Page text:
The sun is out, the sky is blue, and we are hopping across borders. We started our walk in Shardlow, Derbyshire, crossing briefly back into Leicestershire and then after lunch we will go over to Nottinghamshire. All of this within a few miles, because we are in that odd “three counties corner” that is found just up the road from us.

The route of our walk found us not far from the Planl & Leggit for the second time this month. This time it was our choice, but largely because it’s hard to find a pub that serves a normal menu on a Sunday lunchtime, so this will do for today.

Not just some sad looking sandwiches either, a chicken and bacon baguette with melted cheese, leaves, and some finely chopped red onion (for some reason).

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There was also a side of decent pub chips, although they were in a weird plastic basket with that weird waxy gingham paper that seems to be finding its way into more and more pubs.

No beer once again, because Greene King IPA doesn’t count, so lime and soda saves the day, and we were soon on our way and crossing the border to finish our walk.

Benugo, St Pancras International, London, March 2018

It’s another in the “quick post” series. After a late breakfast this morning (more like brunch) we weren’t starving at lunchtime, so delayed our lunch plans until we got back to the station. After the freezing cold weather, we wanted something warm, so headed to Benugo for some toasted sandwiches.

The “New Yorker” is apparently the most popular sandwich, consisting of shaved turkey breast, crispy bacon, Gruyère, sliced tomato, iceberg lettuce and Dijon mayo on dark caraway ciabatta.

It certainly makes for a tasty sandwich, although the iceberg lettuce didn’t really need to be in there, as it didn’t add anything worthwhile to the sandwich.

There are various dining options at St Pancras, Benugo is not a bad choice.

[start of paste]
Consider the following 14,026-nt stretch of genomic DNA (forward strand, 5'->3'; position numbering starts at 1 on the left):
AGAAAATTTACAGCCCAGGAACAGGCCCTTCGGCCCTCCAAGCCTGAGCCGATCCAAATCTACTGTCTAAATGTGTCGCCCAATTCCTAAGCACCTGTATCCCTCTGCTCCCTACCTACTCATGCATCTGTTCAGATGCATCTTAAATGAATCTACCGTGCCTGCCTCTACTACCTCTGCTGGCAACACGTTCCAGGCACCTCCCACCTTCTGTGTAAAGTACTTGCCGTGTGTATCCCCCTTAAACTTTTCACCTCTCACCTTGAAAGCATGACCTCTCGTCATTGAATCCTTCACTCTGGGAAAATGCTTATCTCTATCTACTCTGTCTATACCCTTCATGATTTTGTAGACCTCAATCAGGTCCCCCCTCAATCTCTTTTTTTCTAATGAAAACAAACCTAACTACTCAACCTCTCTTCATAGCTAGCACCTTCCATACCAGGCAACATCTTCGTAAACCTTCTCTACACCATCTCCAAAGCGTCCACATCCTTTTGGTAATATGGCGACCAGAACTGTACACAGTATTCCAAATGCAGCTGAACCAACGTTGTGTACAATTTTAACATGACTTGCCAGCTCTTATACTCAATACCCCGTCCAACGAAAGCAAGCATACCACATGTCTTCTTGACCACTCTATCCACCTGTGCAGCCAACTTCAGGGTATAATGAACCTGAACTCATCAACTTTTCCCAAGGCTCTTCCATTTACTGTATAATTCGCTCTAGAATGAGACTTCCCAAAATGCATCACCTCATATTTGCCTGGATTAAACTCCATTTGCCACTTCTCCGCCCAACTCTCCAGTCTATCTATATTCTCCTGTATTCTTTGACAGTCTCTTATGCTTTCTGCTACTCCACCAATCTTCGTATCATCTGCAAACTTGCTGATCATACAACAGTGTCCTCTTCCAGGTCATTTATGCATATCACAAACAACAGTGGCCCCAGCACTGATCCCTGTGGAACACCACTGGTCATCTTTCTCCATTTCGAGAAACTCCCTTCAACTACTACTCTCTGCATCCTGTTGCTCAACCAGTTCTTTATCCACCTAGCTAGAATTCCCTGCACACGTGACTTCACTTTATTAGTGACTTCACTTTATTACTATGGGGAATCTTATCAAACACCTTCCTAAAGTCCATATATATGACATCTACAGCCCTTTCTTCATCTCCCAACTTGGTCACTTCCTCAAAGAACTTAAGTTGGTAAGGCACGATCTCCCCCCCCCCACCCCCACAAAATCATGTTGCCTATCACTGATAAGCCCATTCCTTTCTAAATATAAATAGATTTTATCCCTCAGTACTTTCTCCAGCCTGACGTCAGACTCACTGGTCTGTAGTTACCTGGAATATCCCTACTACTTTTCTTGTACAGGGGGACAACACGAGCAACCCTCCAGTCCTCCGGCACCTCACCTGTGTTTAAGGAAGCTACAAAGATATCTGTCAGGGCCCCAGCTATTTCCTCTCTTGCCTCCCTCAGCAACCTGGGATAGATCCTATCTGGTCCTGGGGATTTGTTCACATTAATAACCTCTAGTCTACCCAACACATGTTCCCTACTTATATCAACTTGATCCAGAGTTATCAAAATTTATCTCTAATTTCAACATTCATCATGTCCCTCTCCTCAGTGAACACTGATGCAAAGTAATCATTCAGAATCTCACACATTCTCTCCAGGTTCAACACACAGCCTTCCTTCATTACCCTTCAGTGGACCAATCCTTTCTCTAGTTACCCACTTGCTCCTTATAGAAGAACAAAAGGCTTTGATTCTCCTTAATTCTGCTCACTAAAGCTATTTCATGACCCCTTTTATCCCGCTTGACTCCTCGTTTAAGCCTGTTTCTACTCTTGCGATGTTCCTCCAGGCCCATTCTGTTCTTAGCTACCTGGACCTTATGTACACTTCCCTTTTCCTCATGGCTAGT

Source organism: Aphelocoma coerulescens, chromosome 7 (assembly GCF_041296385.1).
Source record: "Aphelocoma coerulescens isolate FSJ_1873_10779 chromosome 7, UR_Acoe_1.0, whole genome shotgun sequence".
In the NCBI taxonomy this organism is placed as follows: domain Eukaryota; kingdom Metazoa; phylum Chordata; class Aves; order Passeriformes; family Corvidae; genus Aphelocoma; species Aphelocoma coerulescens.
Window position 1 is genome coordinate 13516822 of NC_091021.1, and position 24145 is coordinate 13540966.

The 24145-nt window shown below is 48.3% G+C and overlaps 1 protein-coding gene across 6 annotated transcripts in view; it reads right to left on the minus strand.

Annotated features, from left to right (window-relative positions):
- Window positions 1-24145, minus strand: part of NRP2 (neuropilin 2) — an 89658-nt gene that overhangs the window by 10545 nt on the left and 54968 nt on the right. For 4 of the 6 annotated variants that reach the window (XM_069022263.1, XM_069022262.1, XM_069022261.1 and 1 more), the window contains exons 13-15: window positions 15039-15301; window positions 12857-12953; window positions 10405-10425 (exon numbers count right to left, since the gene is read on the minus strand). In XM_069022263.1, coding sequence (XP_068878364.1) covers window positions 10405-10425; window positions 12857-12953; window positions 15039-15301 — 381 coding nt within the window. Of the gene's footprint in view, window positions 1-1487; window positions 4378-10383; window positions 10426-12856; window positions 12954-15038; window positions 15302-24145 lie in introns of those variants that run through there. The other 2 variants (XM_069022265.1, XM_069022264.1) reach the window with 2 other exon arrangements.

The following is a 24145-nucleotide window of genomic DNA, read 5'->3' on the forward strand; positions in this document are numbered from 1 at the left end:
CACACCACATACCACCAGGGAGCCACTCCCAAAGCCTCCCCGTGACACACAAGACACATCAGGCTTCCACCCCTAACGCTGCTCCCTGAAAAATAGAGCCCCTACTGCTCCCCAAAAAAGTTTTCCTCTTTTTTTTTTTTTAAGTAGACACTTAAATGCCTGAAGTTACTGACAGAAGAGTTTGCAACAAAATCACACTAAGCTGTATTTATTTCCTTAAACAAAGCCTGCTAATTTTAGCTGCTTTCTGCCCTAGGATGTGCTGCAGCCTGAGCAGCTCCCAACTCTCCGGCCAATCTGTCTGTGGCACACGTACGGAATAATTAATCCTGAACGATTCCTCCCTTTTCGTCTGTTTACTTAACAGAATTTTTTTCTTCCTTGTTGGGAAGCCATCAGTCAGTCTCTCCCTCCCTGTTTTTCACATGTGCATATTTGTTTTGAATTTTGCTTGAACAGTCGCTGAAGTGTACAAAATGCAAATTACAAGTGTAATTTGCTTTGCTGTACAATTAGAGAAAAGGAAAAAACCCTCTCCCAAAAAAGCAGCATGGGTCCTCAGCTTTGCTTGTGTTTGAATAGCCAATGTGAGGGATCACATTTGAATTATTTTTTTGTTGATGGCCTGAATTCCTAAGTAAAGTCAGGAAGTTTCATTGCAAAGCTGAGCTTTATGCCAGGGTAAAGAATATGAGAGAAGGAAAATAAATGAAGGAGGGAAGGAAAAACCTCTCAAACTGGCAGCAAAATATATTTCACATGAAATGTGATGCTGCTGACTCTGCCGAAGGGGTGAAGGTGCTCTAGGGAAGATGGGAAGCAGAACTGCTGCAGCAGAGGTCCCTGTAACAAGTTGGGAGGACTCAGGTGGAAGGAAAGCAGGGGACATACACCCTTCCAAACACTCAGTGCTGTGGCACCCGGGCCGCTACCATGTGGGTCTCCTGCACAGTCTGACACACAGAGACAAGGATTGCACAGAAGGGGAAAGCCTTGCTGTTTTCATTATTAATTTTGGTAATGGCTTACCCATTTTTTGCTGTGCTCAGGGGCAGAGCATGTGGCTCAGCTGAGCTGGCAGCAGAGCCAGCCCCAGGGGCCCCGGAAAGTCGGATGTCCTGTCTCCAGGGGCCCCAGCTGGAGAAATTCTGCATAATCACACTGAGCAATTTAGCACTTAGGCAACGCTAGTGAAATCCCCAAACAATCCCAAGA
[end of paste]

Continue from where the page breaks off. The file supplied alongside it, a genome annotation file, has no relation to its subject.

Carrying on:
The Marquis Cornwallis, Bloomsbury, March 2018

A lunch stop in London. The Marquis, affectionately known (by Mrs MOFAD and I at least) as the Marsellus Wallace (Ving Rhames’ character from Pulp Fiction) is a pub that has featured here before. Having stayed at the hotel opposite a number of times, it’s somewhere I’ve been to quite a bit.

As I was in the area, I popped in for lunch, and there was time for a drink and a sandwich. The drink was another Thornbridge beer, thanks to their craft beer residency also being here. This was Ena, a nitro milk stout that was smooth, sweet and creamy. Little coffee hint and plenty of roastiness.

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Lunch was a posh fish finger sandwich (I love a posh fish finger) and chips, and was perfectly pleasant.

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It’s good to see that the Marquis is still on good form after a recent refit. More than can be said for our more local Marquis Wellington, which we are still boycotting.

Grounds Cafe, Hicks Lodge, February 2018

Another day out walking. Conditions underfoot today have been squelchy and squashy, much like they have for most of the winter. Luckily we knew that a warm welcome awaited in this cafe, as it’s somewhere that occasional MOFAD companion and triple pork nirvana chaser Dan has been a lot.

We arrived after 2pm for a late lunch, which was probably not a bad idea as a few tables had become free (it’s very popular as there are loads of cycle trails around this former coal mining site).

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A nice simple lunch today, chicken, bacon and cheese panino (although it was a baguette pretending to be a panino), with a little bit of salad on the side. Once again I left the sad iceberg lettuce to its own devices and ate the rest, including some very nice cherry tomatoes.

This little cafe is great if you are walking or cycling in the area. They are open until 4pm on winter weekdays, 5pm at weekends and also 5pm all week between February and October half terms. They open until 9pm every Thursday all year round.